The star that changed the cosmos: M31-V1

The distance to M31

To compare my results for the distance to M31 directly to Hubble’s, I needed to use Shapley’s faulty calibration of the period-luminosity relationship. Curiously, Hubble has adjusted this graph to produce the absolute magnitude at the maximum, rather than the mean absolute magnitude as originally suggested by Leavitt and used in virtually all other calibrations. Hubble said it believes its peak magnitude readings are more reliable than those obtained during the weaker parts of the cycle. Based on this graph, the logarithm of my period of 31.91 days gave an absolute magnitude for the maximum of M31-V1 of -3.6.

Once you have an object’s absolute magnitude and corresponding apparent magnitude, it’s simple to calculate its distance using an equation called distance modulus: m – M = 5[log10(d/10)], where m is the apparent magnitude, M is the absolute magnitude, and d is the distance in parsecs. (One parsec equals 3.26 light-years.) Solving this equation for d yields d = 10(m-M+5)/5.

My values ​​for m and M gave a distance of 275,423 parsecs, or 897,879 light years – very close to Hubble’s published value of 900,000. With that, I had achieved my goal. Despite the faulty calibration, I had also proven that M31 is so far away that it must be a separate galaxy.

I was extremely happy that my result was so close to Hubble’s. The difference was only 2,121 light years. Then, re-reading the 1929 Hubble publication, I noticed something remarkable. Although Hubble did not show its apparent and absolute maximum magnitude values, it did give their difference: m – M = 22.2. This was precisely the value I had obtained! This could only mean that Hubble got exactly the same distance: 897,879 light-years. He simply rounded to 900,000 light years in his paper. Now I was delighted. I had done in my garden what Hubble had done at Mount Wilson, with exactly the same result.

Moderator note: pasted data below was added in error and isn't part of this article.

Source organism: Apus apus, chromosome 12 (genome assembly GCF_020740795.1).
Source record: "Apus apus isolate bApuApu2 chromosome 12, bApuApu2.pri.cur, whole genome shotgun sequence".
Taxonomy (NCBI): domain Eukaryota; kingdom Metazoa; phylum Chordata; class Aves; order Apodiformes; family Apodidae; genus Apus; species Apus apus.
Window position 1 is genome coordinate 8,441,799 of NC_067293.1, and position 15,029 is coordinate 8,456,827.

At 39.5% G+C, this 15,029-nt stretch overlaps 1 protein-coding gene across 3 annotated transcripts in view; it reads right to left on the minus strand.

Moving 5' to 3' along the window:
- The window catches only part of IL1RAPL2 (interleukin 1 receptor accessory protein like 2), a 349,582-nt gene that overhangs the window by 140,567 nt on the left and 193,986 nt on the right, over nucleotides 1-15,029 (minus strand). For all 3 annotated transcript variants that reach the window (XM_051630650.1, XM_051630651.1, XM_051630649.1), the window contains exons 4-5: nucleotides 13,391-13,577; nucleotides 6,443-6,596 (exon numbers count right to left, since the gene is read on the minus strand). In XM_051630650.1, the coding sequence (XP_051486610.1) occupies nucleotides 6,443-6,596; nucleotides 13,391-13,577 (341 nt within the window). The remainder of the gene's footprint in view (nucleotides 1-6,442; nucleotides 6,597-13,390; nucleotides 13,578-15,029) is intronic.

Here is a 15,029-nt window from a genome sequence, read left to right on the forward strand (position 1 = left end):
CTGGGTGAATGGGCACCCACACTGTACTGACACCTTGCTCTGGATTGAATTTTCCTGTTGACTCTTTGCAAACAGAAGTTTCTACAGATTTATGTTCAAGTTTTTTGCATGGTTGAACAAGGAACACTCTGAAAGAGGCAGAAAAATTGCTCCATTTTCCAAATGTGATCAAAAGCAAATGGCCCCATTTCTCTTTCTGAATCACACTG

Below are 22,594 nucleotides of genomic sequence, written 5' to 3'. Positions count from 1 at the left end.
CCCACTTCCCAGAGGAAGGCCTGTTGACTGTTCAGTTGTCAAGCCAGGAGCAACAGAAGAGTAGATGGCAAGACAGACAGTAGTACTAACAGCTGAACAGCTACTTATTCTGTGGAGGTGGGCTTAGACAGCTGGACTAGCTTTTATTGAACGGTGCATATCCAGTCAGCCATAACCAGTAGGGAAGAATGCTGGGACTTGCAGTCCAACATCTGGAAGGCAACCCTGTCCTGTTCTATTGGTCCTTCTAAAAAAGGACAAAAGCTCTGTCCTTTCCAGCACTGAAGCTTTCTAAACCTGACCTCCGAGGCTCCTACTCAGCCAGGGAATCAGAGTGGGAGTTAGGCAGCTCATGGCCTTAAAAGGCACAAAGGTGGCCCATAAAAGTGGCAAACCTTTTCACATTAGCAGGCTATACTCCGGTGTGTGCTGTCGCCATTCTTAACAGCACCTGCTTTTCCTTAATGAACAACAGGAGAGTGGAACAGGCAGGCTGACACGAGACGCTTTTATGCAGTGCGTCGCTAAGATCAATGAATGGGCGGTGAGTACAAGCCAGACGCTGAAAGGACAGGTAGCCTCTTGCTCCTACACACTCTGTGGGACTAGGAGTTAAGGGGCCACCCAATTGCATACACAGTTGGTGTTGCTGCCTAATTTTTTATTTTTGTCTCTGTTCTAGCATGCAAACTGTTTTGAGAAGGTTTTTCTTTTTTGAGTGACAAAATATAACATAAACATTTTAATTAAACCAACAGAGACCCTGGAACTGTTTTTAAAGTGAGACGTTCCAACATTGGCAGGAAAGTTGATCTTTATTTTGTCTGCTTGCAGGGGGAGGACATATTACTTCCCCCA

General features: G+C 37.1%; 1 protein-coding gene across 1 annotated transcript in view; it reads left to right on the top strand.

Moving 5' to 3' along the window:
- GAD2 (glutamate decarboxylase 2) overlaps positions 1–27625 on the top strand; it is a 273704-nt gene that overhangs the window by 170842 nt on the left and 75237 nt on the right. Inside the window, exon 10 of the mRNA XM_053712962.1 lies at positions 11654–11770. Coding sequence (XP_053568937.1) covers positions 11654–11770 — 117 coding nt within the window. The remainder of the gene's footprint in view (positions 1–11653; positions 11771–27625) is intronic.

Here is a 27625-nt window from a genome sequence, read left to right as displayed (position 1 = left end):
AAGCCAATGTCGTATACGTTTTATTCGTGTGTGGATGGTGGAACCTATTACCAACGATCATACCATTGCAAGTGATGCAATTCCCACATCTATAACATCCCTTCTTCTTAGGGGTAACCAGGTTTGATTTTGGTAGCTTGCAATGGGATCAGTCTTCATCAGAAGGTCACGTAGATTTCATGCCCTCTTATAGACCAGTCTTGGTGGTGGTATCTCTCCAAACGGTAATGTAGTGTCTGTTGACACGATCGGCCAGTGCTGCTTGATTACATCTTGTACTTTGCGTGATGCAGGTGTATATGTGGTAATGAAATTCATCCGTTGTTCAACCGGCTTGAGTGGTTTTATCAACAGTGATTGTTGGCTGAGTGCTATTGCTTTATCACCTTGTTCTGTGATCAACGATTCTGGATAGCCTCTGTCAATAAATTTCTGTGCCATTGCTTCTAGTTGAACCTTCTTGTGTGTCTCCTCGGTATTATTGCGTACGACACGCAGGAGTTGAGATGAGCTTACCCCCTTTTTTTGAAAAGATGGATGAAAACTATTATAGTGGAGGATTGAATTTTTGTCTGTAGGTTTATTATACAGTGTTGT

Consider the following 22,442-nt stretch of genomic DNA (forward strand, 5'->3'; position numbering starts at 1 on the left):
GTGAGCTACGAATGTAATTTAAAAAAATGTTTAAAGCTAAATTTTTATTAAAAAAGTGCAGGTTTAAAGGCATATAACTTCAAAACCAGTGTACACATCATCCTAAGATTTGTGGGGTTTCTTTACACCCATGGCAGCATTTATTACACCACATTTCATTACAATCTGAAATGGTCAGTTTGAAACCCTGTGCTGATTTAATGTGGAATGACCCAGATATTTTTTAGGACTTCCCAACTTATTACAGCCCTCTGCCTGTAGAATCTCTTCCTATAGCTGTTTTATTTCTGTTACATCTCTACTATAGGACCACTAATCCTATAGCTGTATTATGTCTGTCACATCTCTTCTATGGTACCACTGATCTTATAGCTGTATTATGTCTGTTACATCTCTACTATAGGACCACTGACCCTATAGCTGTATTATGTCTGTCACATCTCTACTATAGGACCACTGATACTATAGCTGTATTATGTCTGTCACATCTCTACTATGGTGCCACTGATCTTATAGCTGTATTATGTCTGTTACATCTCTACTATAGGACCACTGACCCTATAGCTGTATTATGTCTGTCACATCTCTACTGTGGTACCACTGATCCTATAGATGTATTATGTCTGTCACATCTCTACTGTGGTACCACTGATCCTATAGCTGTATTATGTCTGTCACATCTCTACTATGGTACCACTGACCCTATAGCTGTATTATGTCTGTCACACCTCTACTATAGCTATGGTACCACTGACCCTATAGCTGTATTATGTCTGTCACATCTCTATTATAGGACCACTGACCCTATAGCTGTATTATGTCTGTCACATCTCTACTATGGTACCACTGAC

However, this result is incorrect because it is based on an incorrect calibration of the period-luminosity relationship. Since 1929, as technology has improved, the calibration has been revised. This greatly increased the calculated distance to M31. With the advent of the HST, that number is now 2.537 million light-years away.

A memorable business

With that, I declared the project a great success. Following in the footsteps of Hubble was an exhilarating experience that I will definitely remember for the rest of my life. Above all, I am amazed that I, a simple amateur astronomer using equipment in my backyard, have been able to replicate a feat that was accomplished less than a century ago by the greatest astronomer in the world using the greatest world telescope.

It is a testament to amateur astronomy as a hobby. Do you want to be an archaeologist or an amateur paleontologist? Good luck gaining access to an Egyptian tomb or T. rex fossil bed to conduct your own research projects. These precious materials are reserved exclusively for professionals.

This is not the case with amateur astronomy. All astronomers have unlimited access to the same crucial resource: the entire sky above us. And with that, the sky really is the limit of what we hobbyists can do.


Up to date

One of HST’s main goals was to accurately determine the distances of 10 Cepheids in the Milky Way by measuring their trigonometric stellar parallaxes – something that can only be done from space – to produce a calibration with unparalleled precision. precedent for the period-luminosity relation.

The equation for the period-luminosity relationship using HST calibration is: M = (–2.43 + 0.12)[log10(P)-1.0] – (4.05 + 0.02), where M is the absolute magnitude and P is the period.

Using my data with HST calibration, how close can I get to the currently accepted distance of M31? My period of 31.91 days gives an absolute magnitude of -5.27 using this calibration. Then the distance modulus gives a distance of 776,247 parsecs or 2.531 million light years.

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